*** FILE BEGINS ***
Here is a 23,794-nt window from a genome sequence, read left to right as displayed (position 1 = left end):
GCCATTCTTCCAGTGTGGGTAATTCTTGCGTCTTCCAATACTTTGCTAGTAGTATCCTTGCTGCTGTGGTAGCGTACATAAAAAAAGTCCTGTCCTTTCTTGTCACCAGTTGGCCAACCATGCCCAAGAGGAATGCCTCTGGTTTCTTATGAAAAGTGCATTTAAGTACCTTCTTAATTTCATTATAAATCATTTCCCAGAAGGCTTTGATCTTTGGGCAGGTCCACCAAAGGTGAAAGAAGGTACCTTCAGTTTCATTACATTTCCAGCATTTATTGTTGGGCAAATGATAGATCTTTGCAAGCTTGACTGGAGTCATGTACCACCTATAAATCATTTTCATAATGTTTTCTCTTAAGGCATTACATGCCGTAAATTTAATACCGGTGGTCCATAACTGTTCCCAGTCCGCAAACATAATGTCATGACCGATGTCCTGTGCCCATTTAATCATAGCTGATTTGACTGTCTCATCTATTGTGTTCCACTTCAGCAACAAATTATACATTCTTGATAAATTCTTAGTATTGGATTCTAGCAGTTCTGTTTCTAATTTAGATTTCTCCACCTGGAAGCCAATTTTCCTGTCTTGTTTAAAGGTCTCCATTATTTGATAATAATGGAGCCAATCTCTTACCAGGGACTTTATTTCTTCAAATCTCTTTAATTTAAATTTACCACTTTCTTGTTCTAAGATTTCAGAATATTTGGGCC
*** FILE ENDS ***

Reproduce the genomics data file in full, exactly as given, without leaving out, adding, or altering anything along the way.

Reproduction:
Here is a 23,794-nt window from a genome sequence, read left to right as displayed (position 1 = left end):
GCCATTCTTCCAGTGTGGGTAATTCTTGCGTCTTCCAATACTTTGCTAGTAGTATCCTTGCTGCTGTGGTAGCGTACATAAAAAAAGTCCTGTCCTTTCTTGTCACCAGTTGGCCAACCATGCCCAAGAGGAATGCCTCTGGTTTCTTATGAAAAGTGCATTTAAGTACCTTCTTAATTTCATTATAAATCATTTCCCAGAAGGCTTTGATCTTTGGGCAGGTCCACCAAAGGTGAAAGAAGGTACCTTCAGTTTCATTACATTTCCAGCATTTATTGTTGGGCAAATGATAGATCTTTGCAAGCTTGACTGGAGTCATGTACCACCTATAAATCATTTTCATAATGTTTTCTCTTAAGGCATTACATGCCGTAAATTTAATACCGGTGGTCCATAACTGTTCCCAGTCCGCAAACATAATGTCATGACCGATGTCCTGTGCCCATTTAATCATAGCTGATTTGACTGTCTCATCTATTGTGTTCCACTTCAGCAACAAATTATACATTCTTGATAAATTCTTAGTATTGGATTCTAGCAGTTCTGTTTCTAATTTAGATTTCTCCACCTGGAAGCCAATTTTCCTGTCTTGTTTAAAGGTCTCCATTATTTGATAATAATGGAGCCAATCTCTTACCAGGGACTTTATTTCTTCAAATCTCTTTAATTTAAATTTACCACTTTCTTGTTCTAAGATTTCAGAATATTTGGGCC